Saudi hails 'perfect' price at Arab oil meet
Riyadh, December 5, 2009
Top oil exporter Saudi Arabia on Saturday described the current oil price as stable and 'perfect' for consuming and producing nations as he led talks in Cairo with other Arab oil ministers.
With oil around $75 a barrel, ministers said there was no need for the Organization of the Petroleum Exporting Countries to change its output targets when it met in Angola later this month.
'Everything is very good now,' Saudi Arabian Oil Minister Ali al-Naimi told reporters at a meeting of the Organization of Arab Petroleum Exporting Countries, which brings 10 producer nations, seven of which are also members of OPEC.
'Inventories are coming down, the price is perfect and investors, consumers, producers are all very happy,' he added. 'There is nothing to worry about.'
Opec has held its formal output targets steady all year following a decision announced last December to cut supplies by a record 4.2 million barrels per day compared with September 2008.
Oil prices are still far below the July 2008 peak of nearly $150 a barrel.
But given the delicate state of the world economy and the oil market's rebound from a low of just above $30 last December, the producer group may not need to raise output for a while, Algerian Energy and Mines Minister Chakib Khelil said. 'It will be a long time,' Khelil said.
Other Opec producers also attending the meeting said they expected the group to leave output unchanged when it next meets.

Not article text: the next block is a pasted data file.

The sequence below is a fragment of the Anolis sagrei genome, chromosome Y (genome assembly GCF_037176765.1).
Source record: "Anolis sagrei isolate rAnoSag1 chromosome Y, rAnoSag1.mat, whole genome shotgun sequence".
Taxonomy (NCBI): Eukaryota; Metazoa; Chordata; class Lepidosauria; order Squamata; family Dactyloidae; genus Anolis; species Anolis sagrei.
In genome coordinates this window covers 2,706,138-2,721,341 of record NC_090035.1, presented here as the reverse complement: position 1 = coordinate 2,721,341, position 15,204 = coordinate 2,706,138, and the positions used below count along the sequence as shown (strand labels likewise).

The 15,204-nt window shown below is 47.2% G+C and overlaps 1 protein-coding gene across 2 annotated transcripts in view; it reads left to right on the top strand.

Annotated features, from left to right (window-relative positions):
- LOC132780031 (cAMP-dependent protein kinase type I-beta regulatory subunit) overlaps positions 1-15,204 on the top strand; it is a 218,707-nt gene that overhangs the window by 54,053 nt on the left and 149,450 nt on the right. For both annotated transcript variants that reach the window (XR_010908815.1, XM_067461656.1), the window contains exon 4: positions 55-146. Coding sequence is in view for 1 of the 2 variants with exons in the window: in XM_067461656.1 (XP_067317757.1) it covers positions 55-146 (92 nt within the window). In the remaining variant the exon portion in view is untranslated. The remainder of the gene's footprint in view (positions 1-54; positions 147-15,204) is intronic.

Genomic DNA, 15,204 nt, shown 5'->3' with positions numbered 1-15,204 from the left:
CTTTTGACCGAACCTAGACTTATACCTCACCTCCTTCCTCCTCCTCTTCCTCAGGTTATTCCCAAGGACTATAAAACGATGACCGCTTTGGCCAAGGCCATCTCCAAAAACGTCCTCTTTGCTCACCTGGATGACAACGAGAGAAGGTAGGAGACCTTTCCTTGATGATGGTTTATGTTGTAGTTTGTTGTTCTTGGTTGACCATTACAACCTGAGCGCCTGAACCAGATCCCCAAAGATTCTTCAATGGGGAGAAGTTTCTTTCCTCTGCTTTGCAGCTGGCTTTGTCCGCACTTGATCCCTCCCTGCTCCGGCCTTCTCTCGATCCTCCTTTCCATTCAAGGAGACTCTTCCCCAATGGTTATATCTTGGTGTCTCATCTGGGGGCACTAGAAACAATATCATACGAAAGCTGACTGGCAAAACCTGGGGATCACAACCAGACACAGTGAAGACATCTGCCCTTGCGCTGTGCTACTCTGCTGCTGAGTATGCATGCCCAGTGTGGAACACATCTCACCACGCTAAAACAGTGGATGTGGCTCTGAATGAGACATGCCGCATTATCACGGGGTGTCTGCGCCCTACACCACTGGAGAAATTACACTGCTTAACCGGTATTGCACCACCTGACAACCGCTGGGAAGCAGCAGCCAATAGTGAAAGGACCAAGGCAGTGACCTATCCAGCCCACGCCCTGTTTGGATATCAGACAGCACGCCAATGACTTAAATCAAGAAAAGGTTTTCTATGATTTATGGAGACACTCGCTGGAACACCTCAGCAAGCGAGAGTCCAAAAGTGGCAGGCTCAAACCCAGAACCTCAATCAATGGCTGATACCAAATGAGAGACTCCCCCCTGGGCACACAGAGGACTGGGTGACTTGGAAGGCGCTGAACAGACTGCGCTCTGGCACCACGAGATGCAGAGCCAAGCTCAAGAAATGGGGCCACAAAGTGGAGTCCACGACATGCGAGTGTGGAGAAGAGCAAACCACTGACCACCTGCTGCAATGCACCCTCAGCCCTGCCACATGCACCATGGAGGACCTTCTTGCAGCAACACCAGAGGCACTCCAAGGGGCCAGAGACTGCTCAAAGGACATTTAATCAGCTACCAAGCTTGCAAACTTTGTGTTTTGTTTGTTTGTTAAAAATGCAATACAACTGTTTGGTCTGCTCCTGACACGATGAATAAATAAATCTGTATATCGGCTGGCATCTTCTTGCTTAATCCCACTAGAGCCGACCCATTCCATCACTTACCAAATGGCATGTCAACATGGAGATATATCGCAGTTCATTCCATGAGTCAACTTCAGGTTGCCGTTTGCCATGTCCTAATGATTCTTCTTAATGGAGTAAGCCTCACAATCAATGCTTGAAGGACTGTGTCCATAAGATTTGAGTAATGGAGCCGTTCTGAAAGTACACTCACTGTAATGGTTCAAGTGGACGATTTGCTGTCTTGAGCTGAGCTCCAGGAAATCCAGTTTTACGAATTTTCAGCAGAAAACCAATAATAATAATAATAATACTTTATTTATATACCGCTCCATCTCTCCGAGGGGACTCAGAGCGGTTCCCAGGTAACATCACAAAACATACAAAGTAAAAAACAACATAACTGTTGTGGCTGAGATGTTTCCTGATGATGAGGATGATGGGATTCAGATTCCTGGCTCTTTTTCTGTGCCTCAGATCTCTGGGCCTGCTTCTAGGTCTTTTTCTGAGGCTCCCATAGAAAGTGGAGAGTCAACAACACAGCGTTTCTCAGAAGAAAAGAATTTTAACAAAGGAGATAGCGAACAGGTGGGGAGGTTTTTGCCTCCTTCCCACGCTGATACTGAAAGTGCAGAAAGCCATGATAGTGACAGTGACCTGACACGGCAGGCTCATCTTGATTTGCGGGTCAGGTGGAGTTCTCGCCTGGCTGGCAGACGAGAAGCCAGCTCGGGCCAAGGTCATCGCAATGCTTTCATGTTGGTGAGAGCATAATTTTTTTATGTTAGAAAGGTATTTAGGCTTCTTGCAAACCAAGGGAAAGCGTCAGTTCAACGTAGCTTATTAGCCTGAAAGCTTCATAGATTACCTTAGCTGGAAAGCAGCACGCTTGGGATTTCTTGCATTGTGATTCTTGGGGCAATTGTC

'Doing nothing is going to be the name of the meeting,' said the head of Libya's Opec delegation Shokri Ghanem.
A conference of the 12 Opec members on December 22 in Luanda will wrestle with the task of balancing oversupply against the risk any rise in oil demand could drive up prices and derail the world economy.
A huge welter of surplus oil, including millions of barrels in floating storage at sea, as well as brimming stores on land, could worry some in the group.
The other cause for concern is possible speculation in the market. Some analysts argue prices should be lower given the levels of excess oil, which could justify an increase in output to prevent the price rising to levels that could set back economic recovery and destroy demand.
OAPEC does not set policy for its members. A statement at the end of Saturday's meeting called for more cooperation between members and said ministers had discussed the effect of the global economic crisis on the oil market.
The seven members of OAPEC that also belong to Opec are Algeria, Iraq, Kuwait, Libya, Qatar, Saudi Arabia and the United Arab Emirates. Bahrain, Egypt and Syria are OAPEC's three other members.